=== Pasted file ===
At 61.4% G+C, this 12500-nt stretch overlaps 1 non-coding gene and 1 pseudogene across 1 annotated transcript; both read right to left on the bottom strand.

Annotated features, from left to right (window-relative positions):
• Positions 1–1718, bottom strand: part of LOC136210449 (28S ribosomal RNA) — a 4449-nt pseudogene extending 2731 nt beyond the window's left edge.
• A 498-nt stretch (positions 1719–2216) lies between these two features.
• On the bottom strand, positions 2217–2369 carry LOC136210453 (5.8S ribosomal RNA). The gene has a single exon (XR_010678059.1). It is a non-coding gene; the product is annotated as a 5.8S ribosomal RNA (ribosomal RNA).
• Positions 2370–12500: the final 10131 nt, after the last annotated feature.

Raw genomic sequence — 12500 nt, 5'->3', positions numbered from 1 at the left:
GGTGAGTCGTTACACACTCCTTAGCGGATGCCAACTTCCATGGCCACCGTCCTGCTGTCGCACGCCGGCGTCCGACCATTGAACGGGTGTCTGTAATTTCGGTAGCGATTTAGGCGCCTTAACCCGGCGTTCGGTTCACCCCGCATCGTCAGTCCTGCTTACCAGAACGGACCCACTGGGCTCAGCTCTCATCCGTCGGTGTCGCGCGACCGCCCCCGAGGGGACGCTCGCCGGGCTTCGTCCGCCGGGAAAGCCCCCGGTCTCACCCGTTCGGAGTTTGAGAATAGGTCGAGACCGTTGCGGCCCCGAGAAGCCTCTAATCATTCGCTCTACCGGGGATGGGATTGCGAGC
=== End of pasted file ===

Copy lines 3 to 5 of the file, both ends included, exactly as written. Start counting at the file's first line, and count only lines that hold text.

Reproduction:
• Positions 1–1718, bottom strand: part of LOC136210449 (28S ribosomal RNA) — a 4449-nt pseudogene extending 2731 nt beyond the window's left edge.
• A 498-nt stretch (positions 1719–2216) lies between these two features.
• On the bottom strand, positions 2217–2369 carry LOC136210453 (5.8S ribosomal RNA). The gene has a single exon (XR_010678059.1). It is a non-coding gene; the product is annotated as a 5.8S ribosomal RNA (ribosomal RNA).